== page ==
– @Brian Baker; claims 190-192.
Source of claim: Baker himself in a discussion in 2013 on the old 40×20 forum.
– Likelihood of truth: maybe? still no verification.
Notes: Baker was pinged on the discussion and chimed in with what seemed like credible details. He seemed quite confident and exact in his MPH capabilities. He also claimed to have played with Fredenberg and thinks he’s a tick ahead of the big Texan. However, this 190 figure is 20 mph higher than Fredenberg recorded when on a gun in a public setting … which doesn’t seem credible.
A copy of the discussion is here. Still isn’t really “proof” in as much as we have eyewitnesses or an official event, but this is more believable than the records above it to me right now.
Notes: this is significantly higher than a verified, published reading noted further below. seems unreliable.
– Egan Inoue: during exhibition 170-175 range, 179 in Houston at Nationals in late 1980s
Reliability: we’re closer to what I think is reasonable for Inoue.
– Fredenberg: 171
Source: 2002 US Open had a gun on players for $1000 (Eddie Meredith running it). Each got 5 hits and here’s how it went:
– Reliability: solid
– Notes: this is the first set of readings I really trust. This is from a published competition run by a trusted source. Fredenberg came in on top, followed by two known big-hitters in Walters and Mitch. Kane a tick below, which, if you’ve seen both Mitch and Kane on the court at the same time isn’t out of the realm of possible.
Notes: this seems more in line with what he could do, as opposed to claims of 180+ made above.
– Mitch Williams: 160-162 at Arlington regionals event
Source: personally verified; hardest ever seen on a radar gun. I measured him myself. (I hit it 133 in the same competition as a point of comparison, a decent figure for a low-open player, but well below the 140-range we generally see pros hit today at a minimum, or the 150 range we generally see harder hitters.
– Reliability: 100%
– notes: Mitch was by far and away the crispest, hardest hitter on the east coast during the 2000s. I measured plenty of other hard hitters who were in the low 150s and he was a clear step ahead.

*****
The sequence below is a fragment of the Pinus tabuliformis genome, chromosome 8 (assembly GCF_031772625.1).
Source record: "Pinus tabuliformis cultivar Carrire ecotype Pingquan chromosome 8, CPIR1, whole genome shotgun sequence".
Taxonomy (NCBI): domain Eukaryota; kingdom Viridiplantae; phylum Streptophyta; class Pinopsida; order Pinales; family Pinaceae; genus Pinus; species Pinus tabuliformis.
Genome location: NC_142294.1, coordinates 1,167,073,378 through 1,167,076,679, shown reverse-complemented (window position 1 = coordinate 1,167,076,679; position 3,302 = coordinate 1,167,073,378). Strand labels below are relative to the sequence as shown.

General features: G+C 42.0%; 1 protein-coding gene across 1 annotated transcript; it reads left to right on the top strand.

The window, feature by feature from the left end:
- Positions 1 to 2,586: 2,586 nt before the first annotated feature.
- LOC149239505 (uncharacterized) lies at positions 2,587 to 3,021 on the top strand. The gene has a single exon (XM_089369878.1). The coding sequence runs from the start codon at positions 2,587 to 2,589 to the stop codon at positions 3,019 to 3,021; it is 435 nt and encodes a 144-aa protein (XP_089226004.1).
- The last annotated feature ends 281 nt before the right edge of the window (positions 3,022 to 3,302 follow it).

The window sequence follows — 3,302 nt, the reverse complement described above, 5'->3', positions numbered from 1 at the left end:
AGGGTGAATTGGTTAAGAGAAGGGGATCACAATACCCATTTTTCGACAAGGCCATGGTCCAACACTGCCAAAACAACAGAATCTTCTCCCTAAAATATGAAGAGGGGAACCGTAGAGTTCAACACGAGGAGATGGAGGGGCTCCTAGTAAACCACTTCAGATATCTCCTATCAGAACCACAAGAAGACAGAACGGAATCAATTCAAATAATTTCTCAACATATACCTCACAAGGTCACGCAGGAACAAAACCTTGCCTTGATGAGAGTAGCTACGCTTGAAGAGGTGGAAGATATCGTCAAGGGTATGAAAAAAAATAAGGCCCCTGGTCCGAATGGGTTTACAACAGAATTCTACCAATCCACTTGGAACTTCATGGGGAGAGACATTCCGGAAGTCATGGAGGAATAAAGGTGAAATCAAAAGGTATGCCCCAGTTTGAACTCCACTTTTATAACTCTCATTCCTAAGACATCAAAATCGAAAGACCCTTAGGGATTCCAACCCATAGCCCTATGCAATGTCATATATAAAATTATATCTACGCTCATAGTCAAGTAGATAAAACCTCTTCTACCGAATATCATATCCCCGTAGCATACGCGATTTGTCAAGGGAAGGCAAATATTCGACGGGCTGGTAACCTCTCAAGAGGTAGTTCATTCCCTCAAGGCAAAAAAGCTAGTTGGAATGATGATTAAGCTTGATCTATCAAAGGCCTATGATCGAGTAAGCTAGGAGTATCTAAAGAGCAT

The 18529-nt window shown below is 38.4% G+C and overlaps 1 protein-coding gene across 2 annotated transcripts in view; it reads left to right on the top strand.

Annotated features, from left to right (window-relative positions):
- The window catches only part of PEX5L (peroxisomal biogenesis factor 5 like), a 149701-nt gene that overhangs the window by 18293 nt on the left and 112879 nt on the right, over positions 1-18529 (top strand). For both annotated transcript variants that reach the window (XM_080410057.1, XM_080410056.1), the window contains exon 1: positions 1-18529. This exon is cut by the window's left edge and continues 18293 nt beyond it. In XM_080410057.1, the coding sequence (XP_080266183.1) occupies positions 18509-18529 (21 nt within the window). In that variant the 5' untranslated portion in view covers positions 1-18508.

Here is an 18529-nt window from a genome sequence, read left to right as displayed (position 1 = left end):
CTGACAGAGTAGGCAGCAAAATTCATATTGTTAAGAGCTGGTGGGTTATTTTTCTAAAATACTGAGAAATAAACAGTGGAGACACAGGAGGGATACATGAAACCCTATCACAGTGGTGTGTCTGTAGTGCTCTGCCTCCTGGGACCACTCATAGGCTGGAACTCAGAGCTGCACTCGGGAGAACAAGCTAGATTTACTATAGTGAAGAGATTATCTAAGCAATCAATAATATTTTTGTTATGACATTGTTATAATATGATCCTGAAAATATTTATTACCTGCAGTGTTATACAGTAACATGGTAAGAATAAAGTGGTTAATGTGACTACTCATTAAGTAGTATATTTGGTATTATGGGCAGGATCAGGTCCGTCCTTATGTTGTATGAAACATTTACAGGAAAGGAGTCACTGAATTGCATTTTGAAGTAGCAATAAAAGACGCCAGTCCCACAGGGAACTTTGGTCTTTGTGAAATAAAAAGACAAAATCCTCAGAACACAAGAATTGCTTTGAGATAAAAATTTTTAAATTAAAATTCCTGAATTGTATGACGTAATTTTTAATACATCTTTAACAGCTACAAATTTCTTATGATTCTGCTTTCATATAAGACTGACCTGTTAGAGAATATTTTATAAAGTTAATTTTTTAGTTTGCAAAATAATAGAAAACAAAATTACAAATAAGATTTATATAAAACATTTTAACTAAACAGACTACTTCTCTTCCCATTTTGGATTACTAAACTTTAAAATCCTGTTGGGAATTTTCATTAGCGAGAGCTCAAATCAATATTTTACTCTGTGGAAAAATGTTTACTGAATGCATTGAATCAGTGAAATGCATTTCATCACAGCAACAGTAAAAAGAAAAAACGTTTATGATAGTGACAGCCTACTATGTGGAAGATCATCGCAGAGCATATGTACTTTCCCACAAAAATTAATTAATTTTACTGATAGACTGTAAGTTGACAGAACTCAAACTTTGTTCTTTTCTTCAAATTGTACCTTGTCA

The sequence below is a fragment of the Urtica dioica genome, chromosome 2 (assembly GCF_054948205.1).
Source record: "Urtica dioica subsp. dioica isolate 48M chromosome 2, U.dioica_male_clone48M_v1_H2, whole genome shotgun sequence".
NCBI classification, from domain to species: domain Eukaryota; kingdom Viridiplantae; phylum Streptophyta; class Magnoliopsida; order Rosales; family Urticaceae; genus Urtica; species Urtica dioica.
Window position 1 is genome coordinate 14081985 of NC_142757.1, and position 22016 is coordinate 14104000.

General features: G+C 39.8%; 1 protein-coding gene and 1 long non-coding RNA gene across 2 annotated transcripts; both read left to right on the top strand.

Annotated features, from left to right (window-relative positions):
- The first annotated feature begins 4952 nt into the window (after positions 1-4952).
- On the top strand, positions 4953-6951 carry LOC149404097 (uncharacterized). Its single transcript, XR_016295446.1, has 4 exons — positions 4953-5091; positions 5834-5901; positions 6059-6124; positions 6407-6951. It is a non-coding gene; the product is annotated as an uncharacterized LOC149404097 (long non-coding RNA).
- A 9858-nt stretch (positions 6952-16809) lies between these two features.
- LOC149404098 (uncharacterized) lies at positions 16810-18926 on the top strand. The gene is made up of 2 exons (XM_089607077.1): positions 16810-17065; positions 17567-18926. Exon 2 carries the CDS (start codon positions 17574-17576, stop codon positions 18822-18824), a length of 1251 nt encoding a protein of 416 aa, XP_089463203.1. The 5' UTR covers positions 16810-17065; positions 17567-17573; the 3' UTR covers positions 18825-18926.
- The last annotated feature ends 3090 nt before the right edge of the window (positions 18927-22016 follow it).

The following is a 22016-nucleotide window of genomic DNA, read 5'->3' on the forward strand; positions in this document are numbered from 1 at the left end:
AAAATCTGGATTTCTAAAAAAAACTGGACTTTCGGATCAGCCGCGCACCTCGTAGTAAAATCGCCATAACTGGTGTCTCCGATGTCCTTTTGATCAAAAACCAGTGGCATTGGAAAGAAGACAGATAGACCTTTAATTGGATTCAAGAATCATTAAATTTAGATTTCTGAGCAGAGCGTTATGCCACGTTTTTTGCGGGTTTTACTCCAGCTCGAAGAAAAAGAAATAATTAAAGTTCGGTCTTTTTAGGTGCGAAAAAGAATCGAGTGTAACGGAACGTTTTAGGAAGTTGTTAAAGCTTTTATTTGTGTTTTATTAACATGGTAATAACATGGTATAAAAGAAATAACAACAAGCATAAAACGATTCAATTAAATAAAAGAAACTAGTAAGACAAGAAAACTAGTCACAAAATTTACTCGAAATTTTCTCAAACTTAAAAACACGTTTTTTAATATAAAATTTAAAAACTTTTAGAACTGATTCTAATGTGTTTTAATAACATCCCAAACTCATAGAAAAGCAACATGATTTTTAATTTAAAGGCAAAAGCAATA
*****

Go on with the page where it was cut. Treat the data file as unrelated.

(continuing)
Spalding Power-Serve contest
source: Nov/Dec 1995 Racquetball magazine
1. Sudsy Monchik: 164mph
2. John Ellis: 161mph
3. Tim Doyle: 157mph
4. Andy Roberts: 156mph
5. Cliff Swain: 153mph
6. Luis Vogel: 145mph
6. Woody Clouse: 145mph
8. Tony Jelso: 142mph
Notes: perhaps the best source of comparison for players in the mid 1990s. This was a verified sponsored competition with published results in Racquetball Magazine. 22″ racquets were available by 1995 (the current 22″ max length rule was adopted officially by USAR in 1996 and remains the rule today).
Honestly, I have a really hard time believing any number above Fredenberg’s 171 figure.
With the exception of Baker, there’s not a player on this list i have not personally witnessed hit. And nobody comes close to what I saw Fredenberg do on the court in Houston one year in the early 2000s at Nationals.
With all due respect to everyone else, these claims of 190mph with a 21 inch racquet and substandard string, as compared to 22″ racquets a decade later with better string and more reliable rubber seems ridiculous.
Also there’s this: to believe that no one has approached Inoue’s 190 claim in the last 30 years, given the fact that Athletes evolve and equipment improves is laughable. Odds are today’s big hitters (Jake, Moscoso, Montoya, Garay, and Kane) are right where yesteryear’s big hitters (Inoue, Conine, Doyle, Swain, and Monchik) were. Right in the 160 range, maybe a tick higher one day to the next.
So, anybody got what they think is irrefutable evidence of a different n umber for a different player? I’d love to hear it.
Lets review the notable matches in the Singles draw.
Singles Match report in the PRS database:
In the 64s and 32s, no real surprises to this observer.
– Just one tie-breaker: Utah’s Anthony Martin going deep to take out Tanner Gross 13,(14),8.
– Jordan Barth dug deep in both games to come back against Montana amateur Ty Hedalen to advance 14,12.
– Argentina’s Diego García cruised past @Sam Bredenbeck in game one 15-2 then held on for a 2,12 win to advance in the 16/17 seed match.
– @Adam Manilla made fast work of Bolivian u21 @Gerson Miranda 2,6. Miranda showed he has a bit of work to do to be broaching the top 10.
– Erick Trujillo topped Canadian veteran Lee Connell 10,7 to move into the 16s.
– Costa Rica’s Andres Acuña won a straightforward 7,10 match over Barth, making it much less close than I anticipated.
In the 16s, no big surprises for me.
– In the 8/9, Manilla got a solid win over Mario Mercado to get another pro quarter.
– As predicted, #12 @Javier Mar ousted #5 Alejandro Landa to move on.
– #4 Portillo destroyed his younger Mexican countryman Trujillo 0,2.
– #6 @Jake Bredenbeck was pushed to a breaker by Illinois-based pro Thomas Carter but moved on.
– As was rumored earlier in the week, Samuel Murray missed a second straight event with a lingering injury, defaulting to Acuna.
In the Quarters: a couple of upsets
– #4 Portillo held serve and ousted #12 Mar in two. I thought this might go the other way, but Lalo played well to outclass his fellow control specialist.